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Friday November 21, 2003

Selling a Thai style

By ZACK YUSOF

Make no mistake, high-octane Thai action-thriller Ong Bak is certainly making waves with audiences worldwide, even attracting the attention and praise of renowned French director Luc Besson. StarTwo met up with the cast and director of the hit movie while they were in Singapore recently to talk about making action movies, the emergence of Thai cinema and the growing phenomenon that is Muay Thai. 

FOR former stuntman and martial arts expert Tony Jaa, emulating his heroes Bruce Lee and Jet Li kicking bad guy’s butt on the silver screen is the happy culmination of a gruelling seven years training. 

Jaa, whose real name is Phanom Yeeram, follows in the footsteps of his heroes in the ultra hip Muay Thai boxing action flick Ong Bak, to be released in Malaysia on Dec 4.  

But here lies the difference. Instead of kung fu, the 27-year old stuntman-turned-actor is banking on audiences falling in love with the traditional Thai martial art of Muay Thai. While many young actors hope to trade on their good looks in order to break into the world of movie- making, Jaa spent close to a decade training in Muay Thai, in the hopes of landing himself a role in a martial arts movie.  

Rising from humble beginnings, Jaa was schooled at the Maha Sarakham Physical Education College, Bangkok, in martial arts where he went on to become a medal-winning exponent of krabi-Krabong, a Thai martial art involving knives and sticks, before focusing on Muay Thai.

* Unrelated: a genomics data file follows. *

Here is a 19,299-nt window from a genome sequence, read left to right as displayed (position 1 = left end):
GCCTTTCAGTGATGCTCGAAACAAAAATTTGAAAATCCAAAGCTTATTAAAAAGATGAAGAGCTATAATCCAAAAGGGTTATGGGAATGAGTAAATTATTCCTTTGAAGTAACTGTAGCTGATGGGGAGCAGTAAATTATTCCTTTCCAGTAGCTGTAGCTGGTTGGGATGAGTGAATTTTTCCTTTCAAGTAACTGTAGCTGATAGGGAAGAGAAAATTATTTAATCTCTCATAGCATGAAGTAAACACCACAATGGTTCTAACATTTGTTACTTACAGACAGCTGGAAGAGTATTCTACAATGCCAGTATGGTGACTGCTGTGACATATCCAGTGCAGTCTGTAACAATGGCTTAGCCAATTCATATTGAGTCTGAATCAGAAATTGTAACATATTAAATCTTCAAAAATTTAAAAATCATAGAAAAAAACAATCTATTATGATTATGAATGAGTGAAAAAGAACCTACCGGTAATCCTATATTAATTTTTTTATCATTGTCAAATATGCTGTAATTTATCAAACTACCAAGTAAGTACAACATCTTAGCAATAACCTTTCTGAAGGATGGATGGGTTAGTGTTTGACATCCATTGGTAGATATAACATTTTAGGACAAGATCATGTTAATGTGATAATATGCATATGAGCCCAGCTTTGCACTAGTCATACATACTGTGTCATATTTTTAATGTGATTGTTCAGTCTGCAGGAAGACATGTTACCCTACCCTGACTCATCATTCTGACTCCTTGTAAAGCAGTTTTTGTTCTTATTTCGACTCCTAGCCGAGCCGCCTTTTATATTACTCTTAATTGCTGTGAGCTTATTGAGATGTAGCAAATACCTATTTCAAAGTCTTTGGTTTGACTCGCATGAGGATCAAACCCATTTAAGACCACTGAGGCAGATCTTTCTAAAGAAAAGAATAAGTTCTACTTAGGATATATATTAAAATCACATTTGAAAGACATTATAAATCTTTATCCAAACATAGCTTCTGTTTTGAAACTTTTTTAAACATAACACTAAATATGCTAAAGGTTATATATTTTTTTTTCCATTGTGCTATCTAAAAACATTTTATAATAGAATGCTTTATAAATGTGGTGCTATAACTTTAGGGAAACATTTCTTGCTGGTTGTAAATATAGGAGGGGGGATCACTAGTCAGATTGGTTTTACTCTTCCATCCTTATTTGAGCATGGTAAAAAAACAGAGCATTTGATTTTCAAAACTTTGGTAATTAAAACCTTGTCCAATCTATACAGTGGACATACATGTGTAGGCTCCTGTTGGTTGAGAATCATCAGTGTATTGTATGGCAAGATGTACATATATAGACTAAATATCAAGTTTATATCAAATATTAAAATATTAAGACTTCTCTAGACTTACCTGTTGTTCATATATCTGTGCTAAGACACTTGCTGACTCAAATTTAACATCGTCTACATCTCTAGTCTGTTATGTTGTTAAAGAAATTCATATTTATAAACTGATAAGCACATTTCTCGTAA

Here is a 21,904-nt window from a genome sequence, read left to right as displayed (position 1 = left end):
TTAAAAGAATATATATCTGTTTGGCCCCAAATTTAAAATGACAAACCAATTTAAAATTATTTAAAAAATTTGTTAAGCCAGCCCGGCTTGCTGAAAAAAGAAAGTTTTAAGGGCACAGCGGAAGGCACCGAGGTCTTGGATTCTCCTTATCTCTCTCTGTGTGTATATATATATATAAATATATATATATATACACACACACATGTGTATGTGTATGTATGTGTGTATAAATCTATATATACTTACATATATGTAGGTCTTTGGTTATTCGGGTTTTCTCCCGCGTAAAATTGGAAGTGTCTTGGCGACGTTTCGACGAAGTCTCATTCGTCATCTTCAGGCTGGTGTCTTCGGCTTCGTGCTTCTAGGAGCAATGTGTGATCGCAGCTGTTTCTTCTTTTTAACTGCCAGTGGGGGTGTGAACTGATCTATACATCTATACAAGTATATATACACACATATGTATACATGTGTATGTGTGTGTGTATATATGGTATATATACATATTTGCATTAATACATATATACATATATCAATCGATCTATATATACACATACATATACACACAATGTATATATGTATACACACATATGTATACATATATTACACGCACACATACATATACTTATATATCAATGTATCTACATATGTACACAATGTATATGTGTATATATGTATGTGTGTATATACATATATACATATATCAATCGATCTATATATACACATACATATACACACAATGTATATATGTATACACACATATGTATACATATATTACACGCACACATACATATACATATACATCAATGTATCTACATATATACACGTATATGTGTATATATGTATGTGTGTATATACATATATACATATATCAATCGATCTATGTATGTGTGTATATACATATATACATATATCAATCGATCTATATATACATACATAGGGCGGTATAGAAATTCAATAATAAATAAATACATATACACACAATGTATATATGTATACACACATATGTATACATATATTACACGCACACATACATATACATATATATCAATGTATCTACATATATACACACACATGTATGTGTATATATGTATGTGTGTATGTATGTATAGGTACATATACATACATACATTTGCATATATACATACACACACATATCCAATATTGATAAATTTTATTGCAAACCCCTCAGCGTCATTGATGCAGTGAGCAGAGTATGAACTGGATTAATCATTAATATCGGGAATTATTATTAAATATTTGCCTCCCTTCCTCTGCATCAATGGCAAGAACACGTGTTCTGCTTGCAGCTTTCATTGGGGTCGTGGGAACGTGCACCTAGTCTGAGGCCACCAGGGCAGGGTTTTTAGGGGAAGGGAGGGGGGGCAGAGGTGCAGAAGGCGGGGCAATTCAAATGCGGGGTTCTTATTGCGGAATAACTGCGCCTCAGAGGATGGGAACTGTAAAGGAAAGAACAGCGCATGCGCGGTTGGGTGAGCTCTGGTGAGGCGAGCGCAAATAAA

One of Bangkok's unique features highlighted as a backdrop to Ong Bak's action sequences is this famous backpackers hangout Khao San Road.
But never too far away from his mind were ambitions of becoming a movie star. When his father objected to his decision to venture into movie-making, Jaa became so depressed that he even contemplated suicide, such was the strength of his conviction. Pretty soon though, Jaa’s hard work and dedication began to pay off and get him noticed.  

For Jaa, it was the just reward for years of self-sacrifice.  

“I have always liked martial arts. From the age of eight, I began watching martial arts movies featuring people like Bruce Lee, Jackie Chan and Jet Li. After the films, I would go and try to act out scenes from the movies ... that’s really how I started.